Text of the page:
Earlier this week Sen. Clinton gave what some consider a presidential candidate-type address at the Economic Club of Chicago. Her speech pretty much could be summed up in seven words: Clinton economic policies rule, Bush economic policies stink.
She blasted the administration’s tendency to run up huge budget deficits which weaken the dollar, leaving us beholden to lender countries like China. Said Hill: “The most basic aspect of infrastructure is getting our economic fundamentals right so that businesses have the level playing field they need to compete. Instead, we're running the largest budget deficits in our nation's history, and we've become the world's largest debtor nation.”
Meanwhile, she was careful to point out that her husband left the presidency with record budget surpluses that have since turned into record deficits. She did not mention, however, how her husband left a recession which began in the last quarter of 2000, or how President Clinton never had to worry about fighting a costly Cold War or an expensive war against terror. Nor did she note how she has fallen woefully short of her 2000 campaign promise to create 200,000 new jobs in upstate New York, by at least 240,000.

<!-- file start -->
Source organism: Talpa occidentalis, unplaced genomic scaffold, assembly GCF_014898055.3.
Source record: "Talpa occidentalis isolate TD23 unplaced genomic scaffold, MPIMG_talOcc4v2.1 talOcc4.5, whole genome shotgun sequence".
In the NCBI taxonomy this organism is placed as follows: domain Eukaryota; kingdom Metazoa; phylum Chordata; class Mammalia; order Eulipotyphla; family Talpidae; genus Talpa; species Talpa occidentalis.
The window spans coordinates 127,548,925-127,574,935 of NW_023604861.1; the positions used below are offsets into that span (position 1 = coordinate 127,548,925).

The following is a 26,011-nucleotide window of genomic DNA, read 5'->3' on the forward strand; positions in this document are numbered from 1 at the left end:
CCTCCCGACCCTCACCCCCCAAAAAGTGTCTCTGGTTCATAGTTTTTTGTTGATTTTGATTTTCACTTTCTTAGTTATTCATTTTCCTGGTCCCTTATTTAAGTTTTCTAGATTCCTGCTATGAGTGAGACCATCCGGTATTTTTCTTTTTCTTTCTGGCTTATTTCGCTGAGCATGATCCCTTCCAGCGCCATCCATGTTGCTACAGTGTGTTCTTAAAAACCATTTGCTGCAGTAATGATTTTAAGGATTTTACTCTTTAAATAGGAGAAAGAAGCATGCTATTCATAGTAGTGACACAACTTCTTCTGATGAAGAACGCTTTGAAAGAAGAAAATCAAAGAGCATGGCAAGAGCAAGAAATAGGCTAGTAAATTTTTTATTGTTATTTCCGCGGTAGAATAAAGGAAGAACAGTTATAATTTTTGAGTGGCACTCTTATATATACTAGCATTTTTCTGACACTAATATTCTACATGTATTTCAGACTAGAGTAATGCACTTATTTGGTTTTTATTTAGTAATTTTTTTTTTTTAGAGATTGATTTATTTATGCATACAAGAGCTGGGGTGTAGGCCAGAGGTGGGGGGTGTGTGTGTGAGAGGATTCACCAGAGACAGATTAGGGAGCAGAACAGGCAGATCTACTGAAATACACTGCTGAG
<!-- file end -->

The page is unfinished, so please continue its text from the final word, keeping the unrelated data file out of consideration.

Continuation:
Sen. Clinton claimed that the strong Clinton economy of the 1990s was keyed by deficit-reduction policies, saying that “is why I support pay as you go budget rules that would ensure more discipline as we approach both spending and tax cuts."
In an earlier interview with Al Hunt, Hillary had to admit that “the economy is working really well for many people. And the indicators at the present time…are positive,” but that “if you look just over the horizon and below the surface there are some troubling issues.” She says that “our failure to get health care costs under control, our failure to have a real energy policy, our fiscal position going into these huge deficits, increasing debt, raising our debt limits, our trade deficit” are raising some “yellow flags, if not some red ones.”
Frankly, it is hard to argue against these points, but whereas Hillary and her Democratic colleagues would mandate more government regulation in areas such as health care and energy costs, Republicans (in theory) would allow the free market to create more opportunities and keep costs down.